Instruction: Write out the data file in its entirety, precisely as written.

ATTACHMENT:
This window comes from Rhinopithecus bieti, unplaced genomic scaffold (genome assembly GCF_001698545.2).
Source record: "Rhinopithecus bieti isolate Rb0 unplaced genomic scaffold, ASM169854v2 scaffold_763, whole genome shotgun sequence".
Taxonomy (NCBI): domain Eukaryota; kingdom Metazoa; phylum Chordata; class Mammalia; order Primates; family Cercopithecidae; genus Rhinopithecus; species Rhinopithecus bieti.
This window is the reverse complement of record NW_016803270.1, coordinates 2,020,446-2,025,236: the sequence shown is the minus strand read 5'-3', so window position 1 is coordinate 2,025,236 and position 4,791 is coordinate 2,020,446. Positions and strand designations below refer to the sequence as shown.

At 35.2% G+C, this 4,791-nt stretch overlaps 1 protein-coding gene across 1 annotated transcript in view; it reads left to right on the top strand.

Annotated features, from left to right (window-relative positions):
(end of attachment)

This window comes from Rhinopithecus bieti, unplaced genomic scaffold (genome assembly GCF_001698545.2).
Source record: "Rhinopithecus bieti isolate Rb0 unplaced genomic scaffold, ASM169854v2 scaffold_763, whole genome shotgun sequence".
Taxonomy (NCBI): domain Eukaryota; kingdom Metazoa; phylum Chordata; class Mammalia; order Primates; family Cercopithecidae; genus Rhinopithecus; species Rhinopithecus bieti.
This window is the reverse complement of record NW_016803270.1, coordinates 2,020,446-2,025,236: the sequence shown is the minus strand read 5'-3', so window position 1 is coordinate 2,025,236 and position 4,791 is coordinate 2,020,446. Positions and strand designations below refer to the sequence as shown.

At 35.2% G+C, this 4,791-nt stretch overlaps 1 protein-coding gene across 1 annotated transcript in view; it reads left to right on the top strand.

Annotated features, from left to right (window-relative positions):